Farm to Market

By Spike Gillespie
Photography by Jenna Noel
 

On a recent Sunday, Autumn Deuel and her mother, Barbara Henderson, stopped by Farm to Market Grocery. Shopping at the little South Austin store is a regular outing for the pair.

“My mom discovered it right after it opened,” says Autumn. “I’m on the East Side and don’t have a store like this…easy in and out.” Owner Peg McCoy considers that trek across town one of the highest compliments she could receive.


One of Austin’s first boutique grocers, Farm to Market opened on South Congress Avenue in 2005 under a name chosen to evoke the spirit of the Depression-era, dirt-and-gravel roads dedicated to getting the harvest to the table.

After 14 years of nonprofit work overseas and in the Colonias on the US-Mexico border, McCoy had decided it was time to start the small business and felt the need to address something missing. She fondly recalled corner grocers, abundant in the Northeast where she grew up—family-owned places that stocked a little of everything and whose proprietors knew your name, which one of your uncles had a bum knee, and your favorite cheese.

“Here you had to go to H-E-B or Central Market or Whole Foods,” says McCoy. “They’re all good, but they’re huge. I wanted to offer something convenient and friendly.”

Peg makes thrifty use of Farm to Market’s diminutive 1,600 square feet, which avoids feeling claustrophobic even though it’s packed with 4,500 different products, including an impressive wine selection. About 40 percent of the inventory is produced locally, and much of it is organic. And while a fair share of the goods are premium and specialty items, the store is far from being a hoity-toity bastion of exclusivity. Many basic staples line the shelves, including bananas, which are, oddly enough, the all-time top-seller by far.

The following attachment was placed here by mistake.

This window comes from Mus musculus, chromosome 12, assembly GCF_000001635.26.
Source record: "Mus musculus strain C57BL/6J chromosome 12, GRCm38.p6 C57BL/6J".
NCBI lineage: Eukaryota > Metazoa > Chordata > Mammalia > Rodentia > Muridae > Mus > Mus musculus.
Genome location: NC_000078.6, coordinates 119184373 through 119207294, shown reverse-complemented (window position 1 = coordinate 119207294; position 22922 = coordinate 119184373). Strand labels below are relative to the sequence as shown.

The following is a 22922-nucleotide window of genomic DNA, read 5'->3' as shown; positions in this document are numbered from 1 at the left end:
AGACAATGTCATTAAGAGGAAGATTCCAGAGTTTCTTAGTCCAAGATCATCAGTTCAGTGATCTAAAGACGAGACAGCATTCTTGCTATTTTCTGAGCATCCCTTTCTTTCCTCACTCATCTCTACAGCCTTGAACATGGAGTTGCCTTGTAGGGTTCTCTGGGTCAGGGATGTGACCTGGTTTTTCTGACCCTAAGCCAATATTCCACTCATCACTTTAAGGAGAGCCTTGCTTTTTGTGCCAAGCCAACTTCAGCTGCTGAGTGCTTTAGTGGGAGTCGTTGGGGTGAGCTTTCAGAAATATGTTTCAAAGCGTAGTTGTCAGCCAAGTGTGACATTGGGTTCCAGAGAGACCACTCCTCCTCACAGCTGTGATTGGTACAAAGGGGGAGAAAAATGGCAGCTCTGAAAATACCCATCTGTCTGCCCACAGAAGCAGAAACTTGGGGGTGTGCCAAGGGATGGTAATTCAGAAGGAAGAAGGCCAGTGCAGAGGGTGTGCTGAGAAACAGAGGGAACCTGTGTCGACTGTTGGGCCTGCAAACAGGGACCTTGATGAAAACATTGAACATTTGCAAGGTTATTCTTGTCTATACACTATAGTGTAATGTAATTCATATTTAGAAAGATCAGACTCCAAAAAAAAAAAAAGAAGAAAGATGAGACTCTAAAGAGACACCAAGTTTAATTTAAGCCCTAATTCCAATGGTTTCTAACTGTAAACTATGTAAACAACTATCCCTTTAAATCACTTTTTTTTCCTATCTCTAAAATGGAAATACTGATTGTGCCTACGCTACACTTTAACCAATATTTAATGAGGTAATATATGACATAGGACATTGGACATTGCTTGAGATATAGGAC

“The store has exactly what I need at any given time,” says Barbara Chisholm, who lives nearby. “It has breakfast with eggs, yogurt, bacon, oatmeal, granola, milk, juice, cereal. It has lunch with sliced deli meats, prepared sandwiches, falafel wraps and Tom’s Tabooley plates. It has dinner with fresh Buddy’s chicken breasts, frozen ground beef, buffalo and salmon. And if I’m 30 minutes into a recipe and need olive oil or a cup of flour, I can skip the demolition derby of a big store parking lot.”

McCoy is grateful, and considers herself lucky, that Farm to Market has enjoyed success since day one, even as the South Congress area boomed in value and the tidal wave of big development washed over Austin, sweeping away many small local businesses with it. She thinks of the success as multifold. “I have a hard time singling out variables,” she says, but learning from vendors and food producers has been an essential element, as has listening carefully to customer requests and feedback. She keeps margins tight, so prices are reasonable despite the fact that being a little guy means higher costs. And she’s sure the growing awareness of eating better and leaving a smaller footprint haven’t hurt.

But ask any employee, vendor or customer the reason Farm to Market continues to succeed, and the answer is always the same: McCoy herself.

“Peg is super friendly and thoughtful,” says Christa Blackwood. “Much to my delight, she started stocking my favorite chocolate for baking after I requested it. She gets to know her customers, asking about their day and greeting them by name. My kids love her, because she’s often offering them a cool beverage on a hot day or floating them a loan when they pop in with insufficient funds.”

Mary Louise Butters, whose brownies are on prime display says, “Peg has a way of being able to hold space that invites people in, in the most comfortable way. She sees the continuity—to create and complete this synergistic space between people who produce and provide and her customers.”

Perhaps Kim Alexander, whose natural eggs are sold at the store, best captures Farm to Market’s appeal: “The key is not necessarily variety. It’s the people. You can go to Whole Foods or Central Market and have lots of choices but very little human contact. Peg’s there most of the time, smiling and asking, ‘What can I do to help you?’ She and her employees care, and in this brave new world, it’s connections with people that keep us grounded and add a sense of wholeness to our existence.”

And it all awaits you down on the corner at Farm to Market.